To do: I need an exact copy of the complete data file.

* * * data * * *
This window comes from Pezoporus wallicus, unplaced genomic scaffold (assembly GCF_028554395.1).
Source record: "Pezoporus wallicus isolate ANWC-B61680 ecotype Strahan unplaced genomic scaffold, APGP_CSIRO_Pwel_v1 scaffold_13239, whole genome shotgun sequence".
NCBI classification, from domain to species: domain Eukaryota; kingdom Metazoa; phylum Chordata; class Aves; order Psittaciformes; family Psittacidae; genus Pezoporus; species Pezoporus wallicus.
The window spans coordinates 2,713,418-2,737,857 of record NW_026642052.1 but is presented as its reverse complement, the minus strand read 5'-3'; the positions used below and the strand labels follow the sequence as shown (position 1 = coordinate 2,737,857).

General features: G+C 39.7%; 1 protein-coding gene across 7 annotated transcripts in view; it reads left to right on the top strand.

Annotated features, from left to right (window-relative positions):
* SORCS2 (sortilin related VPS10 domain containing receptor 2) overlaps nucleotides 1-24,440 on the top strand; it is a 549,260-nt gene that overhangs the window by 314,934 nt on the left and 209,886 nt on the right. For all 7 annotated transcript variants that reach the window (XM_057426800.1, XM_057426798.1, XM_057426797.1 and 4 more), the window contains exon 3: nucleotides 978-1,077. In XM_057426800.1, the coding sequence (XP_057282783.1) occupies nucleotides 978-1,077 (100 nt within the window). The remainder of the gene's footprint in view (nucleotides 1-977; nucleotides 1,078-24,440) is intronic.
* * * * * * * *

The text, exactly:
This window comes from Pezoporus wallicus, unplaced genomic scaffold (assembly GCF_028554395.1).
Source record: "Pezoporus wallicus isolate ANWC-B61680 ecotype Strahan unplaced genomic scaffold, APGP_CSIRO_Pwel_v1 scaffold_13239, whole genome shotgun sequence".
NCBI classification, from domain to species: domain Eukaryota; kingdom Metazoa; phylum Chordata; class Aves; order Psittaciformes; family Psittacidae; genus Pezoporus; species Pezoporus wallicus.
The window spans coordinates 2,713,418-2,737,857 of record NW_026642052.1 but is presented as its reverse complement, the minus strand read 5'-3'; the positions used below and the strand labels follow the sequence as shown (position 1 = coordinate 2,737,857).

General features: G+C 39.7%; 1 protein-coding gene across 7 annotated transcripts in view; it reads left to right on the top strand.

Annotated features, from left to right (window-relative positions):
* SORCS2 (sortilin related VPS10 domain containing receptor 2) overlaps nucleotides 1-24,440 on the top strand; it is a 549,260-nt gene that overhangs the window by 314,934 nt on the left and 209,886 nt on the right. For all 7 annotated transcript variants that reach the window (XM_057426800.1, XM_057426798.1, XM_057426797.1 and 4 more), the window contains exon 3: nucleotides 978-1,077. In XM_057426800.1, the coding sequence (XP_057282783.1) occupies nucleotides 978-1,077 (100 nt within the window). The remainder of the gene's footprint in view (nucleotides 1-977; nucleotides 1,078-24,440) is intronic.